Belfast Telegraph

Wednesday 17 September 2014

Mark Cousins: A personal odyssey

As he brings his new film to Belfast, director and critic Mark Cousins tells Una Brankin how he's learning to love his home city once more

TORONTO, ON - SEPTEMBER 06: Director Mark Cousins of 'A Story Of Children And Film' poses at the Guess Portrait Studio during 2013 Toronto International Film Festival on September 6, 2013 in Toronto, Canada. (Photo by Larry Busacca/Getty Images)

Of the thousands of interviews Kirk Douglas has done in his lengthy career, the Hollywood legend said that the best ever was conducted for BBC2 by the Belfast-born and Ballymena-schooled filmmaker and author Mark Cousins.

Movie buffs will know the tousled 48-year-old for his presenting of both BBC2 series Moviedrome and Scene By Scene, which ran for five years and included stand-out interviews with Martin Scorsese, Jane Russell, Paul Schrader, Bernardo Bertolucci, David Lynch, Roman Polanski, Jeanne Moreau and Rod Steiger.

And this Thursday, as part of the Belfast Film Festival, movie fans will be out in force for the creative dynamo's QFT talk, alongside local DJ and composer David Holmes, about their current project, I Am Belfast. A work in progress, the film — about a 10,000 year old woman who embodies the city — is being written and directed by Cousins and scored by Holmes while it is actually being shot.

The film expert's other screen projects, including A Story Of Children & Film, and Here Be Dragons (also being shown at the festival), have been screened around the world, including Cannes and the Museum of Modern Art in New York. He has also co-directed five experimental film festivals with actress Tilda Swinton, and is Honorary Professor of Film at the University of Glasgow.

He's calling from Milan, where he's attending film conferences. Back at home in Edinburgh he lives with Gill, a psychotherapist he met at Stirling University, where he did a degree in film studies in the mid-Eighties. Although he had a loving home and a twin brother, Jeffrey, back in Ballymena, he was beginning to feel the cultural and political limitations of these shores at the time -- "traditional thought habits as solid, as massive, as the Mournes", as he puts it. His parents had to keep their mixed marriage a secret, but once the word was out they had to move, from Belfast to Ardglass to Antrim.

He remembers having to stay overnight in his Ballymena school "in case those bad people got us" during the Ulster Workers Council strike of 1974, when farmers closed off the town with their tractors. “Like many people at the time, some of my mum’s family were judged, at job interviews, by the name of the school they went to,” he recalls. “One of my uncles emigrated to Australia — although he was a qualified tradesman, he couldn’t get work in Belfast.

“The ‘closed shop' meant something different in Northern Ireland in those days.

“Looking back, I realise all sorts of free thinking in arts and ideas, communities and solidarity was going on, and movements like the Peace People were inspiring — I’ll never forget those rallies — but I probably had some sense that there were impediments ahead. The people who stayed in Northern Ireland, and helped bring about the quasi-Enlightenment that it has undergone, or is undergoing, are heroes, I think.”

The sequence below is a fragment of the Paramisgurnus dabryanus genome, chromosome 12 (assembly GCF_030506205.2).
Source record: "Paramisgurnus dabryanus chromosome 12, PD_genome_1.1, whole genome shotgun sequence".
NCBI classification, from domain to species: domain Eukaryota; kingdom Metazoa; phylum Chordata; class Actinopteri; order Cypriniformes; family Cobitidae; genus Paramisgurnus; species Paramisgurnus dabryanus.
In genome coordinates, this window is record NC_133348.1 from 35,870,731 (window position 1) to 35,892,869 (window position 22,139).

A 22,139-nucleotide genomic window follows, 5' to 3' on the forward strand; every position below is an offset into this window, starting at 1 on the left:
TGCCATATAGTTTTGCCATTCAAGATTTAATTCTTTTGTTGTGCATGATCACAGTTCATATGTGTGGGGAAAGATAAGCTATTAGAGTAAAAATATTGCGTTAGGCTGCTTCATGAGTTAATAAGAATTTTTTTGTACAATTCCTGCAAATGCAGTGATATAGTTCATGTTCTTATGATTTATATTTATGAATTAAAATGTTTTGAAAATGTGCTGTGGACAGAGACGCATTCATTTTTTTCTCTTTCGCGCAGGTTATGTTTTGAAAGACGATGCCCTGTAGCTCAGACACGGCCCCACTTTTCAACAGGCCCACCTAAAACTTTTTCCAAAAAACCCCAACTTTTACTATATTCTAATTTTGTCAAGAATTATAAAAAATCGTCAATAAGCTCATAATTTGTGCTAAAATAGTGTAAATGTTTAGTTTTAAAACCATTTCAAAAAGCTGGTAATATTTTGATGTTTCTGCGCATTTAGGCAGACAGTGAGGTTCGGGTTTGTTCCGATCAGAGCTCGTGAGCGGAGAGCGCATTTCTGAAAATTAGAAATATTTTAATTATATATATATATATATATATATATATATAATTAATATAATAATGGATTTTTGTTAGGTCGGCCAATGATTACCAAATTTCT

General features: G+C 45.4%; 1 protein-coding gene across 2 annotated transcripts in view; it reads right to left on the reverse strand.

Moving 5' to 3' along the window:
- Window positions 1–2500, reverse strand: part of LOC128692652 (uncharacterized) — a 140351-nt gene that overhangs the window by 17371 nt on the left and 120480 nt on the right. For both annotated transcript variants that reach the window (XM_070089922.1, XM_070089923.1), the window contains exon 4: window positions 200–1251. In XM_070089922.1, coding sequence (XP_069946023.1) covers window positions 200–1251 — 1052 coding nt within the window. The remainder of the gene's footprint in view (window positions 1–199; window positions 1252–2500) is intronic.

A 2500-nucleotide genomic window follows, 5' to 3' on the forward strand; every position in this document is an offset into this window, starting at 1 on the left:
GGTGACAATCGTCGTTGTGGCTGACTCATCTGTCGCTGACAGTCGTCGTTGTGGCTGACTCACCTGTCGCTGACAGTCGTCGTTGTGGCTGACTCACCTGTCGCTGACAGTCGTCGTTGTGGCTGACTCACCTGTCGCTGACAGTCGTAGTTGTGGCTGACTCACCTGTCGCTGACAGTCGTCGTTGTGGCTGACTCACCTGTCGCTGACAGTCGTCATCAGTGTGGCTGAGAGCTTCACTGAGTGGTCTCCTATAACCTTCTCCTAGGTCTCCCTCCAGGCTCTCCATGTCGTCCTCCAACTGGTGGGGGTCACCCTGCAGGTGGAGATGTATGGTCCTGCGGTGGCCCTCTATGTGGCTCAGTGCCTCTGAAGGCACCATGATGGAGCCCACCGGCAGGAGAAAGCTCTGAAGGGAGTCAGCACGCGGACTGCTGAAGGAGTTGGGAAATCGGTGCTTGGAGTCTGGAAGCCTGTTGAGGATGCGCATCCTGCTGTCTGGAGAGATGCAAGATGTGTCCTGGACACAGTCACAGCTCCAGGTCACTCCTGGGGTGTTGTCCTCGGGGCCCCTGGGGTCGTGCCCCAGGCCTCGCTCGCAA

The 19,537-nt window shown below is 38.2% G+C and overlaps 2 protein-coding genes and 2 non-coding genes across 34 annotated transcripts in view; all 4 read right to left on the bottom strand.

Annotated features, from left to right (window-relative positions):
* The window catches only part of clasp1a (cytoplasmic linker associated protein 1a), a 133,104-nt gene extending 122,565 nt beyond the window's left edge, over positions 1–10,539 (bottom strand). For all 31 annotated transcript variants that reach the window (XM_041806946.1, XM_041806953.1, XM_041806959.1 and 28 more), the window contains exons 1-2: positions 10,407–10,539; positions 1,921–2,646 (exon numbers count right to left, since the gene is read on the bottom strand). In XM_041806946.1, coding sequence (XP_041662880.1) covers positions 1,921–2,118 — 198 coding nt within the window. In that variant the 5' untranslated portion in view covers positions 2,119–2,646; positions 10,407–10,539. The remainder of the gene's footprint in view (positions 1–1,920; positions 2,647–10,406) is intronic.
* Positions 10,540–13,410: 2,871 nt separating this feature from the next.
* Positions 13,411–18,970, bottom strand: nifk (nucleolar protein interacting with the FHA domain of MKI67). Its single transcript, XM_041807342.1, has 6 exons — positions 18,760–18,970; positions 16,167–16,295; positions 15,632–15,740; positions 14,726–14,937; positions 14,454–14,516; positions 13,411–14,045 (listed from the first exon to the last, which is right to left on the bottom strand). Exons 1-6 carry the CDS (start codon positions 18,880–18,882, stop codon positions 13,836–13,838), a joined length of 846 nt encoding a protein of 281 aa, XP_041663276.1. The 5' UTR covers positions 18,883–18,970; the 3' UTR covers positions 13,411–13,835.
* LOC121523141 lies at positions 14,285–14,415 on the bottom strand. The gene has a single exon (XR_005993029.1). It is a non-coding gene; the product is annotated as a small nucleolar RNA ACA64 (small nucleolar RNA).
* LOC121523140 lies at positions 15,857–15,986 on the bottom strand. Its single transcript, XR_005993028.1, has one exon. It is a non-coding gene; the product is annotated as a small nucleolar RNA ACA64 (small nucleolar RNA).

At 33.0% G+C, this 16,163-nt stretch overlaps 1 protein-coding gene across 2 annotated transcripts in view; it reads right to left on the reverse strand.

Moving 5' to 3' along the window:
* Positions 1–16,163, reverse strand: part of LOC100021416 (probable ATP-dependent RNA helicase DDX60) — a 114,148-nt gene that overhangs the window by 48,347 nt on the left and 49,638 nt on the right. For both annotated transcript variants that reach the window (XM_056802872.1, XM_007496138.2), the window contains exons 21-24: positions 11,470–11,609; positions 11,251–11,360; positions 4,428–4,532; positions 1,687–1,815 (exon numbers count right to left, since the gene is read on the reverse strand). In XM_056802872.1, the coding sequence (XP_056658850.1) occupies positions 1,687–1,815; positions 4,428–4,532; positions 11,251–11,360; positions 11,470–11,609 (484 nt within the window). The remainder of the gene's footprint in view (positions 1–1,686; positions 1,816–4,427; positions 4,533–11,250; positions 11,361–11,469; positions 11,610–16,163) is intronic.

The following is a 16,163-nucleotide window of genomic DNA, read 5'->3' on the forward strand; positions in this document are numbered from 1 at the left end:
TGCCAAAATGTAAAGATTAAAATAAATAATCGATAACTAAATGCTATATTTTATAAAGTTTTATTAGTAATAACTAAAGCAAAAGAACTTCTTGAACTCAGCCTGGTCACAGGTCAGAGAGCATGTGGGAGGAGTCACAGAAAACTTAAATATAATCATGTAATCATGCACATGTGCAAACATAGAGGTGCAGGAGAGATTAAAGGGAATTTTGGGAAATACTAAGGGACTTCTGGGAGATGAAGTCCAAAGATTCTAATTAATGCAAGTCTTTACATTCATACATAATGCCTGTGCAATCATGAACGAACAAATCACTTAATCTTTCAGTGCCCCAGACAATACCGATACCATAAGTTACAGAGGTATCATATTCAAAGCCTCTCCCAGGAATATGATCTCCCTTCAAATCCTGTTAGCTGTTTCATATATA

Cousins grew up listening to his parents' Elvis and Charley Pride records, and would be glued to old thrillers and Hollywood musicals on television, as well as new releases at the Ritz in Belfast.

“The first film I saw in the cinema was Herbie Rides Again, I think. I remember seasons of films on BBC2 too — Hitchcock movies, gangster pictures, Gene Kelly musicals. But video was a thing for us too. There were video stores everywhere, and they had lots of bootleg tapes of horror movies and stuff we shouldn’t have seen as young people!”

He felt acutely defined by the ‘timidity’ of his working-class Belfast background, and would never have had the confidence to call himself a creative person. A fully-fledged free spirit these days, that in-built tension and class awareness from his early days still hovers, however.

“I was a bit nervy, and still am,” he says. “Lots of people in Northern Ireland were. I don’t know if it was because of the Troubles, but loads of the women were on Valium. Lots of people talked about their nerves, like they were pets or kids — ‘See me, see my nerves!'

“When I was young I didn’t know what they were talking about. I think I thought nerves were like varicose veins. And I just never had that quiet confidence that some people, particularly middle-class people, seem to have. Class is only a part of it, of course, and there are lots of anxious posh people (poshness has its own fears), but you can feel, all over the world, how cities seem designed for middle-class people — the nice streets, well-kept, the restaurant etiquette etc.

“When you are brought up working-class you get lots of hints that some places are not for the likes of you. But it’s good to feel that and learn that lesson.”

A creative, clever child — no good at sports — the young Cousins was a red rag for bullies. He sees bullying, interestingly, as an intoxicant which schools have taken far too long to address.

“Bullies get high on it,” he says. “I remember that, in the locker room, I could see them egg each other on with their taunts and worse, as if they were drunk. Bullying seems to happen everywhere — you see it a lot in zoos; the runt gets shunted — but in schools, the envy of the bully is sad as well as aggressive. Schools were hothouses for humiliation. Thankfully, that’s not on any more.”

He adds: “I remember when social media first came along, some of the bullies at my school contacted me a bit sheepishly! The bullying of me stopped, suddenly, when I was about 16. Only years later did I hear why: one of the most popular boys in school told the hard guys to lay off. How brilliant is that?”